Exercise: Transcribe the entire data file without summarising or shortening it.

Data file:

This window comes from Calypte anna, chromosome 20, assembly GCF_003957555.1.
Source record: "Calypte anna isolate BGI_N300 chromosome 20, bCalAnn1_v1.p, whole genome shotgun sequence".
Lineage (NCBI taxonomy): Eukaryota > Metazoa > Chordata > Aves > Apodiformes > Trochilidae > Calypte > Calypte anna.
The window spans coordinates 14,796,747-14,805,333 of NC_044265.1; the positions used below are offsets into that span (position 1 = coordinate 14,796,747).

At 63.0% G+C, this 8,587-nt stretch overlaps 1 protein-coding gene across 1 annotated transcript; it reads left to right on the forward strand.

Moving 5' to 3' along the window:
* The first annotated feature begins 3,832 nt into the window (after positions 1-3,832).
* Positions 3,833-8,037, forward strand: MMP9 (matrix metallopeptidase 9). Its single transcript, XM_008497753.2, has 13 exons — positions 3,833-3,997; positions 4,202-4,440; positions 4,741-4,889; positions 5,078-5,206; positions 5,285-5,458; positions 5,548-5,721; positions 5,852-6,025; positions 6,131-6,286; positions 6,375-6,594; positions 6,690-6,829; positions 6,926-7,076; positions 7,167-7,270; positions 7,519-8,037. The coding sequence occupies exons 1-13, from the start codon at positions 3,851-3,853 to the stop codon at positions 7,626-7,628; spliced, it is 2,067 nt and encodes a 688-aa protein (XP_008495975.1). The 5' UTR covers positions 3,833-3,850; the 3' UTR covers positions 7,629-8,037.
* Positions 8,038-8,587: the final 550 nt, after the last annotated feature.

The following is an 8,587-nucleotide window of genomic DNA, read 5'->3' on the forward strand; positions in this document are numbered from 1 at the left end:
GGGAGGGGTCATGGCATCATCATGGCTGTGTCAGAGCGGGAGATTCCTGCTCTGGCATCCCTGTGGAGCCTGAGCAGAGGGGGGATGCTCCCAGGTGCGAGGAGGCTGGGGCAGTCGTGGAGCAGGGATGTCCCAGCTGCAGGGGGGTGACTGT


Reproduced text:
This window comes from Calypte anna, chromosome 20, assembly GCF_003957555.1.
Source record: "Calypte anna isolate BGI_N300 chromosome 20, bCalAnn1_v1.p, whole genome shotgun sequence".
Lineage (NCBI taxonomy): Eukaryota > Metazoa > Chordata > Aves > Apodiformes > Trochilidae > Calypte > Calypte anna.
The window spans coordinates 14,796,747-14,805,333 of NC_044265.1; the positions used below are offsets into that span (position 1 = coordinate 14,796,747).

At 63.0% G+C, this 8,587-nt stretch overlaps 1 protein-coding gene across 1 annotated transcript; it reads left to right on the forward strand.

Moving 5' to 3' along the window:
* The first annotated feature begins 3,832 nt into the window (after positions 1-3,832).
* Positions 3,833-8,037, forward strand: MMP9 (matrix metallopeptidase 9). Its single transcript, XM_008497753.2, has 13 exons — positions 3,833-3,997; positions 4,202-4,440; positions 4,741-4,889; positions 5,078-5,206; positions 5,285-5,458; positions 5,548-5,721; positions 5,852-6,025; positions 6,131-6,286; positions 6,375-6,594; positions 6,690-6,829; positions 6,926-7,076; positions 7,167-7,270; positions 7,519-8,037. The coding sequence occupies exons 1-13, from the start codon at positions 3,851-3,853 to the stop codon at positions 7,626-7,628; spliced, it is 2,067 nt and encodes a 688-aa protein (XP_008495975.1). The 5' UTR covers positions 3,833-3,850; the 3' UTR covers positions 7,629-8,037.
* Positions 8,038-8,587: the final 550 nt, after the last annotated feature.

The following is an 8,587-nucleotide window of genomic DNA, read 5'->3' on the forward strand; positions in this document are numbered from 1 at the left end:
GGGAGGGGTCATGGCATCATCATGGCTGTGTCAGAGCGGGAGATTCCTGCTCTGGCATCCCTGTGGAGCCTGAGCAGAGGGGGGATGCTCCCAGGTGCGAGGAGGCTGGGGCAGTCGTGGAGCAGGGATGTCCCAGCTGCAGGGGGGTGACTGT